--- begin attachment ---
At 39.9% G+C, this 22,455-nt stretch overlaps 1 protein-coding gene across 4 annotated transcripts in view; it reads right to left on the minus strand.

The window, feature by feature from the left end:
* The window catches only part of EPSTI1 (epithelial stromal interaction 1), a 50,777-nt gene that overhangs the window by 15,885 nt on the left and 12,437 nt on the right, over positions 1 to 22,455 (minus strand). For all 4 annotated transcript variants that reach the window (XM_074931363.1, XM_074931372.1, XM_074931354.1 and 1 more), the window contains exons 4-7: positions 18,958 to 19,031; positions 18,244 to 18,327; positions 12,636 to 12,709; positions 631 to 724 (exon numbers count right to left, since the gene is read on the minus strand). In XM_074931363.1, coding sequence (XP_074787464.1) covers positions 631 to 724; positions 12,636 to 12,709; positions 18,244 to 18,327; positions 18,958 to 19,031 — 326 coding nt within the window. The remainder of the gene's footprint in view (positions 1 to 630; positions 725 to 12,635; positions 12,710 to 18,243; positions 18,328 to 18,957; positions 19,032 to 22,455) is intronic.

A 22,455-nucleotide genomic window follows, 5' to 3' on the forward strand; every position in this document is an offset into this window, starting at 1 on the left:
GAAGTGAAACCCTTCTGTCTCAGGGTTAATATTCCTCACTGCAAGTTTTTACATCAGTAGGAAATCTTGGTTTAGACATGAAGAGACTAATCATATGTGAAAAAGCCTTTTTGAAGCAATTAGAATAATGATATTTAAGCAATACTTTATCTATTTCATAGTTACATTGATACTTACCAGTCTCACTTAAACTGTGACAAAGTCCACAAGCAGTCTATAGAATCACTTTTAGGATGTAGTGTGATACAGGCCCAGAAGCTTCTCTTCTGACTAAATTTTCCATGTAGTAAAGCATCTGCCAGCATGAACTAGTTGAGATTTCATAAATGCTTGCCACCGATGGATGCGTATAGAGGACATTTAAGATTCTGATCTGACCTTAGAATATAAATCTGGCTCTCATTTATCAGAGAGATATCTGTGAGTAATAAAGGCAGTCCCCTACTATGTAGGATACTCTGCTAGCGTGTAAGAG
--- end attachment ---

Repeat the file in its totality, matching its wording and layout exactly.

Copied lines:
At 39.9% G+C, this 22,455-nt stretch overlaps 1 protein-coding gene across 4 annotated transcripts in view; it reads right to left on the minus strand.

The window, feature by feature from the left end:
* The window catches only part of EPSTI1 (epithelial stromal interaction 1), a 50,777-nt gene that overhangs the window by 15,885 nt on the left and 12,437 nt on the right, over positions 1 to 22,455 (minus strand). For all 4 annotated transcript variants that reach the window (XM_074931363.1, XM_074931372.1, XM_074931354.1 and 1 more), the window contains exons 4-7: positions 18,958 to 19,031; positions 18,244 to 18,327; positions 12,636 to 12,709; positions 631 to 724 (exon numbers count right to left, since the gene is read on the minus strand). In XM_074931363.1, coding sequence (XP_074787464.1) covers positions 631 to 724; positions 12,636 to 12,709; positions 18,244 to 18,327; positions 18,958 to 19,031 — 326 coding nt within the window. The remainder of the gene's footprint in view (positions 1 to 630; positions 725 to 12,635; positions 12,710 to 18,243; positions 18,328 to 18,957; positions 19,032 to 22,455) is intronic.

A 22,455-nucleotide genomic window follows, 5' to 3' on the forward strand; every position in this document is an offset into this window, starting at 1 on the left:
GAAGTGAAACCCTTCTGTCTCAGGGTTAATATTCCTCACTGCAAGTTTTTACATCAGTAGGAAATCTTGGTTTAGACATGAAGAGACTAATCATATGTGAAAAAGCCTTTTTGAAGCAATTAGAATAATGATATTTAAGCAATACTTTATCTATTTCATAGTTACATTGATACTTACCAGTCTCACTTAAACTGTGACAAAGTCCACAAGCAGTCTATAGAATCACTTTTAGGATGTAGTGTGATACAGGCCCAGAAGCTTCTCTTCTGACTAAATTTTCCATGTAGTAAAGCATCTGCCAGCATGAACTAGTTGAGATTTCATAAATGCTTGCCACCGATGGATGCGTATAGAGGACATTTAAGATTCTGATCTGACCTTAGAATATAAATCTGGCTCTCATTTATCAGAGAGATATCTGTGAGTAATAAAGGCAGTCCCCTACTATGTAGGATACTCTGCTAGCGTGTAAGAG